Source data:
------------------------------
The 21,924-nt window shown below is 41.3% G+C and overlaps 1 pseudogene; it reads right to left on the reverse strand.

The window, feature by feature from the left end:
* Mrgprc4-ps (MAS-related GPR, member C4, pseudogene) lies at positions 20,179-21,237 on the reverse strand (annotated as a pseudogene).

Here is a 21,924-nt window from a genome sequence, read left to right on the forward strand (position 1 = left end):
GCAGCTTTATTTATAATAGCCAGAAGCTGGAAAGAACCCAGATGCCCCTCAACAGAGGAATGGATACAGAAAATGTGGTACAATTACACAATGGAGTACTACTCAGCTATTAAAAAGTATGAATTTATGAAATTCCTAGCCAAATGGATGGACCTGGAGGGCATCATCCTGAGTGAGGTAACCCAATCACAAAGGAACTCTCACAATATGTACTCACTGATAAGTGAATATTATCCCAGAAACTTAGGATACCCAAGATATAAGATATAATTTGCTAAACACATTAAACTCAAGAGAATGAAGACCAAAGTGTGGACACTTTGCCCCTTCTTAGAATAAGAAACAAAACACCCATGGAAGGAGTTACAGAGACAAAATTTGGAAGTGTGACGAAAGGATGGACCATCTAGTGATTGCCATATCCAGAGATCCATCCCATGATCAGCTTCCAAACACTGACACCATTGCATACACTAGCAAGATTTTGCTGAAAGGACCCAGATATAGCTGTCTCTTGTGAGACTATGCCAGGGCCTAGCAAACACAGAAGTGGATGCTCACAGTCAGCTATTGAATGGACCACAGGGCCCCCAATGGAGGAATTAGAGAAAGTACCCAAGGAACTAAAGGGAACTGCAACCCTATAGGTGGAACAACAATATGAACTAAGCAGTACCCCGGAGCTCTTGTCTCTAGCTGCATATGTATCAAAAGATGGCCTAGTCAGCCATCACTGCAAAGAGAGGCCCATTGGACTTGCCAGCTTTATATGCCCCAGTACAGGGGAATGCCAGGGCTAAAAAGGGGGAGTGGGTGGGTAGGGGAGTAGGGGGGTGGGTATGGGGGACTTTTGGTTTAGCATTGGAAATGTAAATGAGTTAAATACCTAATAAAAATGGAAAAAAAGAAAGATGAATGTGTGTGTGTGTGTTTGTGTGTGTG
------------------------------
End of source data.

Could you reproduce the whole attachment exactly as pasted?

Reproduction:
The 21,924-nt window shown below is 41.3% G+C and overlaps 1 pseudogene; it reads right to left on the reverse strand.

The window, feature by feature from the left end:
* Mrgprc4-ps (MAS-related GPR, member C4, pseudogene) lies at positions 20,179-21,237 on the reverse strand (annotated as a pseudogene).

Here is a 21,924-nt window from a genome sequence, read left to right on the forward strand (position 1 = left end):
GCAGCTTTATTTATAATAGCCAGAAGCTGGAAAGAACCCAGATGCCCCTCAACAGAGGAATGGATACAGAAAATGTGGTACAATTACACAATGGAGTACTACTCAGCTATTAAAAAGTATGAATTTATGAAATTCCTAGCCAAATGGATGGACCTGGAGGGCATCATCCTGAGTGAGGTAACCCAATCACAAAGGAACTCTCACAATATGTACTCACTGATAAGTGAATATTATCCCAGAAACTTAGGATACCCAAGATATAAGATATAATTTGCTAAACACATTAAACTCAAGAGAATGAAGACCAAAGTGTGGACACTTTGCCCCTTCTTAGAATAAGAAACAAAACACCCATGGAAGGAGTTACAGAGACAAAATTTGGAAGTGTGACGAAAGGATGGACCATCTAGTGATTGCCATATCCAGAGATCCATCCCATGATCAGCTTCCAAACACTGACACCATTGCATACACTAGCAAGATTTTGCTGAAAGGACCCAGATATAGCTGTCTCTTGTGAGACTATGCCAGGGCCTAGCAAACACAGAAGTGGATGCTCACAGTCAGCTATTGAATGGACCACAGGGCCCCCAATGGAGGAATTAGAGAAAGTACCCAAGGAACTAAAGGGAACTGCAACCCTATAGGTGGAACAACAATATGAACTAAGCAGTACCCCGGAGCTCTTGTCTCTAGCTGCATATGTATCAAAAGATGGCCTAGTCAGCCATCACTGCAAAGAGAGGCCCATTGGACTTGCCAGCTTTATATGCCCCAGTACAGGGGAATGCCAGGGCTAAAAAGGGGGAGTGGGTGGGTAGGGGAGTAGGGGGGTGGGTATGGGGGACTTTTGGTTTAGCATTGGAAATGTAAATGAGTTAAATACCTAATAAAAATGGAAAAAAAGAAAGATGAATGTGTGTGTGTGTGTTTGTGTGTGTG